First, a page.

Plaintiff cannot save her hostile work environment claim by noting that she complained to Kohler, her alleged harasser, about Kohler’s own behavior. A corporate policy against sexual harassment in the workplace protects the company as well as the employee; it gives the employee an avenue to obtain redress against a harassing co-worker or supervisor, but it also is designed to alert the company to potential misbehavior for which it could be held liable in a lawsuit like this one. By mentioning her belief that she was being harassed only to her harasser-who could hardly be counted on to turn himself in to Employee Relations or the Office of Ethics (and who probably did not think her complaint was warranted)-Plaintiff failed to avail herself of the very remedy the corporation devised for her benefit and for its own. That gives Abbott an ironclad defense under the State Human Rights Law.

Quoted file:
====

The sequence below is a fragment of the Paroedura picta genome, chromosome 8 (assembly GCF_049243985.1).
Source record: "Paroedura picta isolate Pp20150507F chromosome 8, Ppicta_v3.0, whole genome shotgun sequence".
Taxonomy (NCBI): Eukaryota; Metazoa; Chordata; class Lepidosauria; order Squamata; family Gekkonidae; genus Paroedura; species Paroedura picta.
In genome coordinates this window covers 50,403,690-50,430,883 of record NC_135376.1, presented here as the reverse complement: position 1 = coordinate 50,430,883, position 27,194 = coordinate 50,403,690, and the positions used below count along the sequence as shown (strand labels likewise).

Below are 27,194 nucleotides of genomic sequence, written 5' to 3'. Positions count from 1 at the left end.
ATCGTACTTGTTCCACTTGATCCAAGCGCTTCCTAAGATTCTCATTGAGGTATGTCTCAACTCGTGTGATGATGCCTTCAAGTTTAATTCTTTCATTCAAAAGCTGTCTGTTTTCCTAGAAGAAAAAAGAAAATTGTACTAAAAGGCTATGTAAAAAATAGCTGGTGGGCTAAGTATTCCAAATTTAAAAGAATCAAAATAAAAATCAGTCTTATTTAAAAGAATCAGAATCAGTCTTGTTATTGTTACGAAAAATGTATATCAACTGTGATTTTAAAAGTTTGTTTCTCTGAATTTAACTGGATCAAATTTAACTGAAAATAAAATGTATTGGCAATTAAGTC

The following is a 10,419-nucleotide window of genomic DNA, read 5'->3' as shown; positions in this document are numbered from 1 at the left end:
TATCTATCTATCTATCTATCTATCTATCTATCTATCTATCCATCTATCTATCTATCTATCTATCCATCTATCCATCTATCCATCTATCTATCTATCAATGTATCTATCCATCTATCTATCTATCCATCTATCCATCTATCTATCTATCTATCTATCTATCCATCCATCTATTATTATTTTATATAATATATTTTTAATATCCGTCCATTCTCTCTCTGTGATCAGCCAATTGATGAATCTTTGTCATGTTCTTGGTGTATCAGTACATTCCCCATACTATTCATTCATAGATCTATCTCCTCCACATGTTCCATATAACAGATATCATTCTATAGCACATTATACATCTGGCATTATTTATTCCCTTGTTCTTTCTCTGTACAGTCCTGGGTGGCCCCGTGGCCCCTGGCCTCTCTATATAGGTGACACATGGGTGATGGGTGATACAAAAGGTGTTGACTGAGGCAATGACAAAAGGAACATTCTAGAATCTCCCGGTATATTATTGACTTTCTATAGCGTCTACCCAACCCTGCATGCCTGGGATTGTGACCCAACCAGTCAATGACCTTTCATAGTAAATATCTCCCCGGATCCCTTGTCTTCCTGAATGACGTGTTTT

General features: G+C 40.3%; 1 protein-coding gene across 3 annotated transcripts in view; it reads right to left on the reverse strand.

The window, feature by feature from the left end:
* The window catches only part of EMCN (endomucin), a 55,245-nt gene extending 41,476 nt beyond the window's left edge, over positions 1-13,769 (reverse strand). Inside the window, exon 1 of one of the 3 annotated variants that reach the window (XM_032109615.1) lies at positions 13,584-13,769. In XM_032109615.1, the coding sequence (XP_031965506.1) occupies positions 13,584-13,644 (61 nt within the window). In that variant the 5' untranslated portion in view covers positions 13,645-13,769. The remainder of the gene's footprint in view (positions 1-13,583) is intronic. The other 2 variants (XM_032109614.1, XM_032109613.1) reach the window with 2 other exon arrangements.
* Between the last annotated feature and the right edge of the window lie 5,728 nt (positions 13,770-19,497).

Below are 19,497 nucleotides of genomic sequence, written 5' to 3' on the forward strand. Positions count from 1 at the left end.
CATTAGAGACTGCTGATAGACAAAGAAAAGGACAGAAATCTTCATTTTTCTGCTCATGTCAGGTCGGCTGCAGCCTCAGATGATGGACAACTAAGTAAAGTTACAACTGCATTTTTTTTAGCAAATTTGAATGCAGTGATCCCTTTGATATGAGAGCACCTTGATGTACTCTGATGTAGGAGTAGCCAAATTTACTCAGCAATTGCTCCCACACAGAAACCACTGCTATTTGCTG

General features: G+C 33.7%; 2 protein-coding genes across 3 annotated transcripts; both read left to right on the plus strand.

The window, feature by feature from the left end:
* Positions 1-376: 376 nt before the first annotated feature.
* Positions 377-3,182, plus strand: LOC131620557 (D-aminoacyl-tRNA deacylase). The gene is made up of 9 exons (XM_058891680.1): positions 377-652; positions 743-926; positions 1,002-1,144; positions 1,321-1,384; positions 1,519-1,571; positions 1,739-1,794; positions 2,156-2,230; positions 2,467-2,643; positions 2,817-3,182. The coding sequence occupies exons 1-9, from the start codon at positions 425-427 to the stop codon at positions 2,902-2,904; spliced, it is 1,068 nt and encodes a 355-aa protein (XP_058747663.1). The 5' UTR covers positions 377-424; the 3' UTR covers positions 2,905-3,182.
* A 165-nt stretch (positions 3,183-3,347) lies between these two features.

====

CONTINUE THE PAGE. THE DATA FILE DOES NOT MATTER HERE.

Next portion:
The court reached a different conclusion, however, with respect to plaintiff’s New York City Human Rights Law claim.
[U]nder the NYCHRL, an employer is liable for the discriminatory acts of an employee where the employee or agent exercised managerial or supervisory responsibility. N.Y.C. Admin. Code § 8–107(13)(b). With the NYCHRL claim, unlike with the NYSHRL claim, Defendant does not have available to it the affirmative defense that it provided a reasonable avenue for the complaint of harassment and that Plaintiff did not avail herself to it. With this claim, Defendant is liable for the discriminatory acts of Kohler because Kohler exercised managerial and supervisory authority in his position as MPS Sales Manager.